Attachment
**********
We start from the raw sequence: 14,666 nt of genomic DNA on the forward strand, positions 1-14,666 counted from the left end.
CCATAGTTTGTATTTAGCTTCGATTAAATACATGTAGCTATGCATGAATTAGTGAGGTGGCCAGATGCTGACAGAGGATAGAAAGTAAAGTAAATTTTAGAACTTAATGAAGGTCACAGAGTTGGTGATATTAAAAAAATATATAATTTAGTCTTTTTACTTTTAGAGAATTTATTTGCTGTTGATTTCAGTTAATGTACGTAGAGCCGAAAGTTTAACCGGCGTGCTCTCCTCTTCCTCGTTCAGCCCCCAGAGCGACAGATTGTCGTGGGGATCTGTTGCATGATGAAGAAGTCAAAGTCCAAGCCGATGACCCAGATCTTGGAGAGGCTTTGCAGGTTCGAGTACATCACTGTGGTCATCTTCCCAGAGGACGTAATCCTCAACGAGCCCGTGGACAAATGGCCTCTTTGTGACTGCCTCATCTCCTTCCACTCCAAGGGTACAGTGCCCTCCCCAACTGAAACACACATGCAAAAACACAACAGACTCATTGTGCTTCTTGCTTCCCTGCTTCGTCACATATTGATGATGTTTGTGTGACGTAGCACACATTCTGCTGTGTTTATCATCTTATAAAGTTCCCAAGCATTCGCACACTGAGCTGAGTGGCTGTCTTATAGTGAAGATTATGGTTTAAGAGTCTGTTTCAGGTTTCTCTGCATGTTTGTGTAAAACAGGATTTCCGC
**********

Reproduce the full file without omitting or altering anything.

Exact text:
We start from the raw sequence: 14,666 nt of genomic DNA on the forward strand, positions 1-14,666 counted from the left end.
CCATAGTTTGTATTTAGCTTCGATTAAATACATGTAGCTATGCATGAATTAGTGAGGTGGCCAGATGCTGACAGAGGATAGAAAGTAAAGTAAATTTTAGAACTTAATGAAGGTCACAGAGTTGGTGATATTAAAAAAATATATAATTTAGTCTTTTTACTTTTAGAGAATTTATTTGCTGTTGATTTCAGTTAATGTACGTAGAGCCGAAAGTTTAACCGGCGTGCTCTCCTCTTCCTCGTTCAGCCCCCAGAGCGACAGATTGTCGTGGGGATCTGTTGCATGATGAAGAAGTCAAAGTCCAAGCCGATGACCCAGATCTTGGAGAGGCTTTGCAGGTTCGAGTACATCACTGTGGTCATCTTCCCAGAGGACGTAATCCTCAACGAGCCCGTGGACAAATGGCCTCTTTGTGACTGCCTCATCTCCTTCCACTCCAAGGGTACAGTGCCCTCCCCAACTGAAACACACATGCAAAAACACAACAGACTCATTGTGCTTCTTGCTTCCCTGCTTCGTCACATATTGATGATGTTTGTGTGACGTAGCACACATTCTGCTGTGTTTATCATCTTATAAAGTTCCCAAGCATTCGCACACTGAGCTGAGTGGCTGTCTTATAGTGAAGATTATGGTTTAAGAGTCTGTTTCAGGTTTCTCTGCATGTTTGTGTAAAACAGGATTTCCGC